Judge hears arguments on Illinois taxpayer lawsuit on GO bonds

BY SourceMedia | MUNICIPAL | 08/15/19 03:34 PM EDT By Yvette Shields

SPRINGFIELD, Ill. — The municipal bond market must wait up to two weeks to learn whether a judge will allow a complaint that seeks to invalidate $14.3 billion of Illinois general obligation bonds to proceed.

The case was “well-briefed” and “well-argued” on both sides, Sangamon County Circuit Court Judge Jack D. Davis II said Thursday. “There’s a lot of a material here” and I “believe it is warranted for some further review.”

He said he would rule within the next 14 days on whether the case should be allowed to proceed as a taxpayer action complaint.

Warlander Asset Management LP and John Tillman, who is head of the Illinois Policy Institute which is a frequent critic of state financial management, filed their petition asking for permission to file a taxpayer action complaint early last month. The complaint names Gov. J.B. Pritzker and other state constitutional officers as defendants and seeks to invalidate outstanding debt from the state's $10 billion 2003 GO pension bond deal and $6 billion of GOs issued in 2017 to pay down the state's bill backlog.

A handful of professionals from institutional investment houses and investment banks attended the hearing in Springfield as the market looks for signals as to whether the courts will conclude that the lawsuit meets the legal criteria to proceed. If so, the case would then be litigated on its merits.

The petitioners are seeking to block any further repayment of the remaining $14.3 billion outstanding on the premise that the state failed to meet the legal threshold for issuing the bonds, including a requirement that the “special purpose” for the bonds be documented. Illinois Attorney General lawyers have countered that the bonds met all legal requirements of the state's borrowing laws and were reviewed by its office and bond and underwriters' counsel.

Thursday's proceedings confirmed that the hedge fund behind the lawsuit would profit from a default.

Nuveen Asset Management LLC and AllianceBernstein LP put forth the claim in a joint brief filed Friday asking the court to allow it to file an amicus brief in support of Illinois’ position that the bonds were legally issued and should continue to be paid.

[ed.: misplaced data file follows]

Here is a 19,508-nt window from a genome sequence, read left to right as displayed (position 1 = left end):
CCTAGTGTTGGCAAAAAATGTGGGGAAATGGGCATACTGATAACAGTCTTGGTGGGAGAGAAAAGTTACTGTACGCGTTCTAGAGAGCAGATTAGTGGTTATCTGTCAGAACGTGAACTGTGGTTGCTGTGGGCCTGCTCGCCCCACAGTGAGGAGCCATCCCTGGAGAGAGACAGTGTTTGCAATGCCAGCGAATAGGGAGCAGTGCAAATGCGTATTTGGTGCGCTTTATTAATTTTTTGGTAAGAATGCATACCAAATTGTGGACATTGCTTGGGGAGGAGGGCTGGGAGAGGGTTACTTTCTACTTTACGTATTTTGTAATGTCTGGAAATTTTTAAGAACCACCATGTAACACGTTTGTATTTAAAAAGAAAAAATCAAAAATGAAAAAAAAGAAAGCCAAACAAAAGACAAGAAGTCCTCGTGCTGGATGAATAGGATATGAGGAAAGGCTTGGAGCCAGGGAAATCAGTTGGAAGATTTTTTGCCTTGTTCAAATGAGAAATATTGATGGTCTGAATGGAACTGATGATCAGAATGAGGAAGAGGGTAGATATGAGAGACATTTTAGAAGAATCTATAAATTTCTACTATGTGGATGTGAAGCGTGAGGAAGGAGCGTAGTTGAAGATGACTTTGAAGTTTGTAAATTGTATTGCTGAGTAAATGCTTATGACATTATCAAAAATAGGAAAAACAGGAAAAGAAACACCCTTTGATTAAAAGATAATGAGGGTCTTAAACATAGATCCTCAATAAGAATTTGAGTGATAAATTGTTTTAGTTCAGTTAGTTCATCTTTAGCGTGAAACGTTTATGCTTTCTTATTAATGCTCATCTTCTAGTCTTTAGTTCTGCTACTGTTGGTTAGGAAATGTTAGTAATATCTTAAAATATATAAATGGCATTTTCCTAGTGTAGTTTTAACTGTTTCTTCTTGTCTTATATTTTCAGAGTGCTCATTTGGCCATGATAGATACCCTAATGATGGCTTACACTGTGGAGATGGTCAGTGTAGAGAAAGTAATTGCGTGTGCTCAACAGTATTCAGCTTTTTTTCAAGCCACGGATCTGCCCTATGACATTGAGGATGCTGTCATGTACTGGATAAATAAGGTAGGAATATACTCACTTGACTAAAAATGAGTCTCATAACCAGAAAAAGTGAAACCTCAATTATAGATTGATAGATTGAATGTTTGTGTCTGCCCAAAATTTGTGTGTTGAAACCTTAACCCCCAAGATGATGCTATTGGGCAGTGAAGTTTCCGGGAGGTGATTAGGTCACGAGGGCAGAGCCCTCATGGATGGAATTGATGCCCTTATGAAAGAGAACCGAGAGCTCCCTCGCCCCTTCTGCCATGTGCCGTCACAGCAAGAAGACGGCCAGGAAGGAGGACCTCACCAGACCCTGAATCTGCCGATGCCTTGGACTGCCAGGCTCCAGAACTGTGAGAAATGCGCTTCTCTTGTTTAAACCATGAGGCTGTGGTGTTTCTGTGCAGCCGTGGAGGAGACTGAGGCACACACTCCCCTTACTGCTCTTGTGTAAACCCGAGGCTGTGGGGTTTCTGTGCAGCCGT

"On information and belief, Warlander has bought credit default swaps well in excess of its nominal $25 million in GO bonds” from money-center financial institutions and “if swaps are Warlander’s undisclosed ‘separate financial interest in the litigation,’ then Warlander stands to reap an extraordinary profit from the mere pendency of this litigation,” the amicus brief argues. Warlander holds $25 million of bonds not being challenge.

The judge agreed to allow the amicus filing so it becomes part of the case record he will consider in making his decision. Tillman's lawyer told Davis that Warlander does hold credit default swaps tied to bonds being challenged, when asked the question directly by the judge.

State spreads have widened by as much as 35 basis points since the lawsuit's filing. Appeals are expected, no matter what the judge rules.

In general the bond market is volatile, and fixed income securities carry interest rate risk. (As interest rates rise, bond prices usually fall, and vice versa. This effect is usually more pronounced for longer-term securities.) Fixed income securities also carry inflation risk and credit and default risks for both issuers and counterparties. Unlike individual bonds, most bond funds do not have a maturity date, so avoiding losses caused by price volatility by holding them until maturity is not possible.

Lower-quality debt securities generally offer higher yields, but also involve greater risk of default or price changes due to potential changes in the credit quality of the issuer. Any fixed income security sold or redeemed prior to maturity may be subject to loss.

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